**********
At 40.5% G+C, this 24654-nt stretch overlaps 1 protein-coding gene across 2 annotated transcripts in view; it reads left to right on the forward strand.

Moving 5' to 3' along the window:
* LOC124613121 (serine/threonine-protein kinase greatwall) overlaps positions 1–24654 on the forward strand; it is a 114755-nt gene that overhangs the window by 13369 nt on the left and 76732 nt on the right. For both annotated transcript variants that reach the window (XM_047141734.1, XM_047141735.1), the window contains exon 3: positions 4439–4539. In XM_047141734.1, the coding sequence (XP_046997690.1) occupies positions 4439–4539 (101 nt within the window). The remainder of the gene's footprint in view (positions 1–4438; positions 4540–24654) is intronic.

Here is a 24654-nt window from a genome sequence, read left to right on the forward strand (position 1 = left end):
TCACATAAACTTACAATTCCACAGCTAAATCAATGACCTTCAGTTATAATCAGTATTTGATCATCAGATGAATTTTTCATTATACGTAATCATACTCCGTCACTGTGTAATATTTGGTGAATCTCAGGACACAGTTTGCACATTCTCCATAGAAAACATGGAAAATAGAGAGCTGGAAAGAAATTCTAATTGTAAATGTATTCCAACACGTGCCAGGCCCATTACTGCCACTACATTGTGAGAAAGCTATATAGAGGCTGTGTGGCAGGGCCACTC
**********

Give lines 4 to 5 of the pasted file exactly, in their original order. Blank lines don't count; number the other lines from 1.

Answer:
Here is a 24654-nt window from a genome sequence, read left to right on the forward strand (position 1 = left end):
TCACATAAACTTACAATTCCACAGCTAAATCAATGACCTTCAGTTATAATCAGTATTTGATCATCAGATGAATTTTTCATTATACGTAATCATACTCCGTCACTGTGTAATATTTGGTGAATCTCAGGACACAGTTTGCACATTCTCCATAGAAAACATGGAAAATAGAGAGCTGGAAAGAAATTCTAATTGTAAATGTATTCCAACACGTGCCAGGCCCATTACTGCCACTACATTGTGAGAAAGCTATATAGAGGCTGTGTGGCAGGGCCACTC